129 58 07 Roosa: Okay. We got that.

129 58 10 Mattingly: I guess that's a - I guess that's a brief summary to say that I really am not as smart as I wish I was.

129 58 18 Roosa: That sounded pretty good to me, Ken. And we'd like High Gain to Auto.

129 58 32 Mattingly: Okay. There's Auto. Now. Gamma Ray, Shield Off. Ah ha. And it's Off.

129 58 52 Roosa: Okay.

129 58 59 Mattingly: And I'm gonna start in on my strip here.

129 59 34 Mattingly: And just for planning purposes, in the future, I - I know we got those templates out, and when we looked at all those templates on the charts, we said, gosh, you know, you must be able to see a lot more from the window. But, photo targets like this one are in the extreme of what you can reach from our windows. I guess they really didn't - they didn't exaggerate those things too much at all. You can see more if you put your face right against it, but by the time you get a camera in there, your field of view that you can control the camera in is greatly reduced.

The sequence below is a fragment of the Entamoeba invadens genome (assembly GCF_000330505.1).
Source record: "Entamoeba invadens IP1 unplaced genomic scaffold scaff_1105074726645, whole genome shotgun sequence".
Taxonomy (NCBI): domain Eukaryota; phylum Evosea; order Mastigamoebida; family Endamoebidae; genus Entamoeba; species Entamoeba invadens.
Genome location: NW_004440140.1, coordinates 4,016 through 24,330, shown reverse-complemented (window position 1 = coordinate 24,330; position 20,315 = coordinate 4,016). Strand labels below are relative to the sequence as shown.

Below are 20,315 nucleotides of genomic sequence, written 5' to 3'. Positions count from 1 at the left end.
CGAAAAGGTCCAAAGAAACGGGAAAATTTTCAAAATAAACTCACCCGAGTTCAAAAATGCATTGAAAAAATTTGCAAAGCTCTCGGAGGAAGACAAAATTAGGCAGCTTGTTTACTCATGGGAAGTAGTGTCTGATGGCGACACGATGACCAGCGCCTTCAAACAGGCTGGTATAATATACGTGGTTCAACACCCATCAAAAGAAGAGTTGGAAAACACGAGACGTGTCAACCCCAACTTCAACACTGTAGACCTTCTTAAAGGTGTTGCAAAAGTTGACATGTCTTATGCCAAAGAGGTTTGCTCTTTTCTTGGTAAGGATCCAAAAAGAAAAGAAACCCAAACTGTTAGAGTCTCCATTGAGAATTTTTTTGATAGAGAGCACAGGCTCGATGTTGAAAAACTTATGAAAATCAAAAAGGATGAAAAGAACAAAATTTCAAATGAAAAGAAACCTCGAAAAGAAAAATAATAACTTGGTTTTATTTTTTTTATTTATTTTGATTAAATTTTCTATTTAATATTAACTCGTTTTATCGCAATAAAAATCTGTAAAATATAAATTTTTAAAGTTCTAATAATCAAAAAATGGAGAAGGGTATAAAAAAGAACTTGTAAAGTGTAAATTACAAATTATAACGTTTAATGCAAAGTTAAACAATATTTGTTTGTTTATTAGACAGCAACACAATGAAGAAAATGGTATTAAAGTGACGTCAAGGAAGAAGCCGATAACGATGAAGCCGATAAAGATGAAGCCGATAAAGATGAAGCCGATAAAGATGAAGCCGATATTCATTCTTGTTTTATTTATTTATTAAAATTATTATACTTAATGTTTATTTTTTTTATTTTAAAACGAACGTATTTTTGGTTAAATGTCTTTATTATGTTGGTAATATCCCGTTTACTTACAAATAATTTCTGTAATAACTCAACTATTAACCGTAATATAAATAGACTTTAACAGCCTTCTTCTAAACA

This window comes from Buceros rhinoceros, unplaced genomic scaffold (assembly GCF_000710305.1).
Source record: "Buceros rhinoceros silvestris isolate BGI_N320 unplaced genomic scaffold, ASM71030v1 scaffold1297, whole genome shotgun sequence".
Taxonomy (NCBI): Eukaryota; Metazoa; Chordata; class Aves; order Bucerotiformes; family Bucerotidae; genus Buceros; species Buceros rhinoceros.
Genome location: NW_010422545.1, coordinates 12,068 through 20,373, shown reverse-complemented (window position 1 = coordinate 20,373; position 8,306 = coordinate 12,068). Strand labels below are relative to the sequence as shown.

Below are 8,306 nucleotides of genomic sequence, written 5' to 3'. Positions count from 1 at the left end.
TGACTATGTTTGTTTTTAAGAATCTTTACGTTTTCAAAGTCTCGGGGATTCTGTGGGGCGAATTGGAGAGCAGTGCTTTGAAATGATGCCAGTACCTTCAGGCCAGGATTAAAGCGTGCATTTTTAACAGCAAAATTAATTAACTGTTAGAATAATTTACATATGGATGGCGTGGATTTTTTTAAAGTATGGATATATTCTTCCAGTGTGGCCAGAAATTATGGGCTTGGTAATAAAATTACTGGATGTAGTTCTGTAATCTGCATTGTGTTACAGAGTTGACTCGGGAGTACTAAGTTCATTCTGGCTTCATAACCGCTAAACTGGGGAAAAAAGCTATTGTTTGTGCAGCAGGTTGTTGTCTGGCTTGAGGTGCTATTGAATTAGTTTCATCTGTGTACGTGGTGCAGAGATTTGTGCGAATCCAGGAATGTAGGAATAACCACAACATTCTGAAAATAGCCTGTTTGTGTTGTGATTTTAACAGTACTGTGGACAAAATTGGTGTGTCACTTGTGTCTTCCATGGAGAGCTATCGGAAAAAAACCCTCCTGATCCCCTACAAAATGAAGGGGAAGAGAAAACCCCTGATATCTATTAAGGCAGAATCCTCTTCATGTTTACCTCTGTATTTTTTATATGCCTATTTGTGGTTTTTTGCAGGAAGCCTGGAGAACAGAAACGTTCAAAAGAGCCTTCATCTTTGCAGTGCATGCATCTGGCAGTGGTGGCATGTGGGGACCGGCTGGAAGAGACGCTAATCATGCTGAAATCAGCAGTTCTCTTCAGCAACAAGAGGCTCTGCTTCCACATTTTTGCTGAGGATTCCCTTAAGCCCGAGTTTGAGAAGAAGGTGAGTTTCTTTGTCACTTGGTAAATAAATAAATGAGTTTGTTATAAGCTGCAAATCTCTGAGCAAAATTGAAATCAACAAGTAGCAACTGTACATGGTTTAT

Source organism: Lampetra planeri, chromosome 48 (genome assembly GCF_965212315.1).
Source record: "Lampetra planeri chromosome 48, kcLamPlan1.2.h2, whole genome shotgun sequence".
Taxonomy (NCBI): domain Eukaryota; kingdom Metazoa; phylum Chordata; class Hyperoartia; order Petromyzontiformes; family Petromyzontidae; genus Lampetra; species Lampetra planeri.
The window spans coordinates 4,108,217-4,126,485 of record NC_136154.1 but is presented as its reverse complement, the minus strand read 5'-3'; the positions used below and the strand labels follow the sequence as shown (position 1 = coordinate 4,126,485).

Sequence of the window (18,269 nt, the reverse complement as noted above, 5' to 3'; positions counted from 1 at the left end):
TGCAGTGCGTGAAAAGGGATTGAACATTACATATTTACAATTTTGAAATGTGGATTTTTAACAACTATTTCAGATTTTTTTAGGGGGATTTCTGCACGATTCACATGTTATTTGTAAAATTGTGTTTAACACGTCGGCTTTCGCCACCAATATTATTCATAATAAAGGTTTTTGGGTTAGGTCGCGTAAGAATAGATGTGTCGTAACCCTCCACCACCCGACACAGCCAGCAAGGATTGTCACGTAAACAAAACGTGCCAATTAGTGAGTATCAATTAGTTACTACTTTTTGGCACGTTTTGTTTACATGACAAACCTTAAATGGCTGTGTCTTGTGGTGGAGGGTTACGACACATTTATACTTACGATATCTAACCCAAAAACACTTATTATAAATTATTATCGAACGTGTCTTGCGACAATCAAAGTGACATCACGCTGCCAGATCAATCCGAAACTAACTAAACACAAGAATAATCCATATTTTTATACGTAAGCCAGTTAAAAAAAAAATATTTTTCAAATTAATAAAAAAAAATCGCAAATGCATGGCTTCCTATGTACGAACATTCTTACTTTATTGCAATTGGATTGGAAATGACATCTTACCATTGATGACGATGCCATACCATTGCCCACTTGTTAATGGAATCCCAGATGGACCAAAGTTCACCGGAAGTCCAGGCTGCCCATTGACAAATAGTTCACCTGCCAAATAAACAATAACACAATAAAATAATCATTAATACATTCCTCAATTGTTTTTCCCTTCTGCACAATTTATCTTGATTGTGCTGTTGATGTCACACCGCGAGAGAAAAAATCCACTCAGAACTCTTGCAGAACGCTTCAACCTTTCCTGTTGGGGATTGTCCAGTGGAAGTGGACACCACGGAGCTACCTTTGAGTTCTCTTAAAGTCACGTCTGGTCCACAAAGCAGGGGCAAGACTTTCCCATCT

130 00 15 Roosa: Okay. Is it true of the - of the hatch window also, Ken? You know that's the one we talked about that looks like - you're bound to be able to see more than...

130 00 23 Mattingly: Yeah. It's not as true there, because you have - yeah, you can - you can certainly see more, and you can - you can get around there with a camera a lot better than you can at these sides. You - you run into - You bang your head against R-12, then you push it into the Comm panel, and - there's always something where you want to put your head.

130 00 42 Roosa: Hey. I agree to that. I've been in that same corner with the 500[mm].